The coronavirus pandemic has already required millions of people to accept limits on their personal freedoms, as countries around the world have imposed lockdowns and enforced strict social distancing measures in an effort to control the spread of Covid-19.
Lifting those restrictions may require people to sacrifice a degree of personal privacy, however — raising concerns among politicians and civil liberties advocates.
Dozens of countries have implemented, or are developing, mobile apps and other with few explicit safeguards, privacy experts and cybersecurity analysts have warned.
An analysis of the app by Defensive Lab Agency, a Paris-based cybersecurity consultancy, revealed that the software gathers a user’s identity, tracks their movements in real-time, and continuously checks if other people who have downloaded the app are nearby, HuffPost India reports. There is little clarity on who can access the data or how long it will stay on government servers, experts said. Moreover, the app’s user agreement states that the data can be used in the future for purposes other than epidemic control.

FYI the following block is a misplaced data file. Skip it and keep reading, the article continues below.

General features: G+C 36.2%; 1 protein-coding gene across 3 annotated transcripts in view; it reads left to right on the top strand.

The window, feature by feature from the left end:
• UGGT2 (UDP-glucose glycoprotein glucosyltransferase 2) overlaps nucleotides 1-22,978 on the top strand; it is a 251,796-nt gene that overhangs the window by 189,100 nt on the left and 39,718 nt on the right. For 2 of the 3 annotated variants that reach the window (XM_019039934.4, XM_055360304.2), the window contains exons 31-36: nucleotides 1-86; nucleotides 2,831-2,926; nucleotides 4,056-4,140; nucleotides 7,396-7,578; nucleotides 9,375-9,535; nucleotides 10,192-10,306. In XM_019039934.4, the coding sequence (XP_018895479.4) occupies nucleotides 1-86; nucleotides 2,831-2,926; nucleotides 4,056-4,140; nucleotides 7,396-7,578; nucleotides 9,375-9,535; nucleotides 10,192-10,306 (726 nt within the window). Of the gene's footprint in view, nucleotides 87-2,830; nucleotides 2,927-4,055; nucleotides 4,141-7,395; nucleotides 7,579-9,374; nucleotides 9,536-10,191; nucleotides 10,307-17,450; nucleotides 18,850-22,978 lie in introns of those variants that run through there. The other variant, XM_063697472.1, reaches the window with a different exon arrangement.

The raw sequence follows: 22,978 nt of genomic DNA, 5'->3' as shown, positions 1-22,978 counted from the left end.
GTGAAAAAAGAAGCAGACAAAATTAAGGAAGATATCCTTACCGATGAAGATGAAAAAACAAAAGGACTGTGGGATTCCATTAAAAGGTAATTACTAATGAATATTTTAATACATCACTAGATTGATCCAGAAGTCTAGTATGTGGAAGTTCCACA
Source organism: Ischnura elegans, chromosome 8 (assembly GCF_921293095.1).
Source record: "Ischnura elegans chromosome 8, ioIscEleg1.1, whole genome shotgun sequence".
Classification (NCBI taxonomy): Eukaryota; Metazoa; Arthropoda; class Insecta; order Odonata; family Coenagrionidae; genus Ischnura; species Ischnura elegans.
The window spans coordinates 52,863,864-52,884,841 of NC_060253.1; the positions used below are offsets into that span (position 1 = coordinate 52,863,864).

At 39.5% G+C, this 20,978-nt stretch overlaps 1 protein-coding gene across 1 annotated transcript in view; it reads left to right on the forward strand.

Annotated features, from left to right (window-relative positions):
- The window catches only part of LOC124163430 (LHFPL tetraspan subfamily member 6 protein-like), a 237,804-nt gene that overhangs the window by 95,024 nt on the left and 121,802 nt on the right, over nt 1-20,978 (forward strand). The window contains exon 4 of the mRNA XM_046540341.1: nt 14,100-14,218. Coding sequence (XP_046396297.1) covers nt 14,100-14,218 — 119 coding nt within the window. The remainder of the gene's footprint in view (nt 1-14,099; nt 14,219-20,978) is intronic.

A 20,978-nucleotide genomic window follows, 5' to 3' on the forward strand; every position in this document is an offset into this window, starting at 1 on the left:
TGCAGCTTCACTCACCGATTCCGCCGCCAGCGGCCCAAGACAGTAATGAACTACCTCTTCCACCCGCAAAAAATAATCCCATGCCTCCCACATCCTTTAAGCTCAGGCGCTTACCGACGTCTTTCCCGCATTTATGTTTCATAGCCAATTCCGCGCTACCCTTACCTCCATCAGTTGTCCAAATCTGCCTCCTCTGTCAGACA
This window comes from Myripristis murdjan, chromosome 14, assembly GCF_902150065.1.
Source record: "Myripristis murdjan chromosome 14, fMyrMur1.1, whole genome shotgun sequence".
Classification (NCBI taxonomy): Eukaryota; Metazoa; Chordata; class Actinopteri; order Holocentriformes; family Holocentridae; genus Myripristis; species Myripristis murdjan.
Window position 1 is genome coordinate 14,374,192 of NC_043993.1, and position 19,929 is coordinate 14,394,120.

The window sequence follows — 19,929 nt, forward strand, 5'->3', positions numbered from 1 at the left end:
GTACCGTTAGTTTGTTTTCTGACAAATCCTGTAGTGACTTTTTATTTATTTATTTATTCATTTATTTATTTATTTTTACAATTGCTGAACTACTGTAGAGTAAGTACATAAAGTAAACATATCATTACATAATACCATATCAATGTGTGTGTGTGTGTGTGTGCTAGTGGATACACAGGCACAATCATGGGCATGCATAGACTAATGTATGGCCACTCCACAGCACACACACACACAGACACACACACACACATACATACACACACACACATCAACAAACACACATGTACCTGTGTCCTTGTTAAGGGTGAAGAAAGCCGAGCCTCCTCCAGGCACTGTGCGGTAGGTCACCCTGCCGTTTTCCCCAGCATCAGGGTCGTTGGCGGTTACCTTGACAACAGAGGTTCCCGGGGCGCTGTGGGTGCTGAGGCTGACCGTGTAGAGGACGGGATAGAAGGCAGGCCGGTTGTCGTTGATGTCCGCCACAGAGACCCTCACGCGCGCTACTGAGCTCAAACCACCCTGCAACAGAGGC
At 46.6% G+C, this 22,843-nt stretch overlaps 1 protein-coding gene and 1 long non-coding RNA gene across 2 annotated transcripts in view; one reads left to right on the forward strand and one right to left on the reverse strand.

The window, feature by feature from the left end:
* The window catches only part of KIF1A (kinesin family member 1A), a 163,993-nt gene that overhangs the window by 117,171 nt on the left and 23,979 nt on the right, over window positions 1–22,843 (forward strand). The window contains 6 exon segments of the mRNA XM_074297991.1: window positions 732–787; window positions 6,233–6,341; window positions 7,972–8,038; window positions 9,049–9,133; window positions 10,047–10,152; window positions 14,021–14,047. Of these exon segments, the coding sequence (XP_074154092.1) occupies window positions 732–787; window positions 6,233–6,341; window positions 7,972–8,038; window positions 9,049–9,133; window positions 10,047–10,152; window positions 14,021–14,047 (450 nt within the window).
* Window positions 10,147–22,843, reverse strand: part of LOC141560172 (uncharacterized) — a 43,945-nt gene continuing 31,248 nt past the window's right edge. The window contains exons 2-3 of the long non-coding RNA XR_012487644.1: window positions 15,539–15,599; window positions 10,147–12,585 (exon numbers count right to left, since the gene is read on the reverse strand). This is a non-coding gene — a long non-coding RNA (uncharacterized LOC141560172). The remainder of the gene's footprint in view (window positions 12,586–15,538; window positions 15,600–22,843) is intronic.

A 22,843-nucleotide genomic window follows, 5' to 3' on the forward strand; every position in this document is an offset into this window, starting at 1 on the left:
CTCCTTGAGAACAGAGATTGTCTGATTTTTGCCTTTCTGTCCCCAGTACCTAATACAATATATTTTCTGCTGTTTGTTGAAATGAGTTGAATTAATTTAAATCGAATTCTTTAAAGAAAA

“I think the bigger concern is, is this going to open the floodgates of mass surveillance later on,” Pallavi Bedi, policy officer at the Center for Internet and Society, told HuffPost India.
Joseph Cannataci, the United Nations special rapporteur on the right to privacy, recently warned that some countries risked sliding into authoritarianism if new emergency powers established during the pandemic are left unchecked.
“Dictatorships and authoritarian societies often start in the face of a threat,” Cannataci told Reuters. “Any form of data can be misapplied in incredibly bad ways. If you have a leader who wants to abuse the system, the system is there.”
This month, a group of more than 100 civil society groups, including Human Rights Watch and Amnesty International, urged governments to safeguard people’s rights, even as they adopt new measures to protect lives and curb the spread of the coronavirus.
“The recent past has shown governments are reluctant to relinquish temporary surveillance powers,” said Rasha Abdul Rahim, deputy director of Amnesty International’s tech division. “We must not sleepwalk into a permanent expanded surveillance state now.”
This week, as individual countries scrambled to develop their own digital surveillance programs, the European Union announced that it would develop common rules for using mobile apps to track the spread of the coronavirus. To assuage privacy concerns, the European Commission said that there will be a strict limit on the processing of personal data, which will be destroyed when the virus is under control.
“I fully support a European approach for the use of mobile applications and mobile data in response to the coronavirus pandemic in line with our fundamental rights,” said Vera Jourova, the European commissioner for values and transparency. “We will ensure this approach is transparent, proportional and based on people’s trust.”
With reporting from HuffPost France, HuffPost India, and Reuters.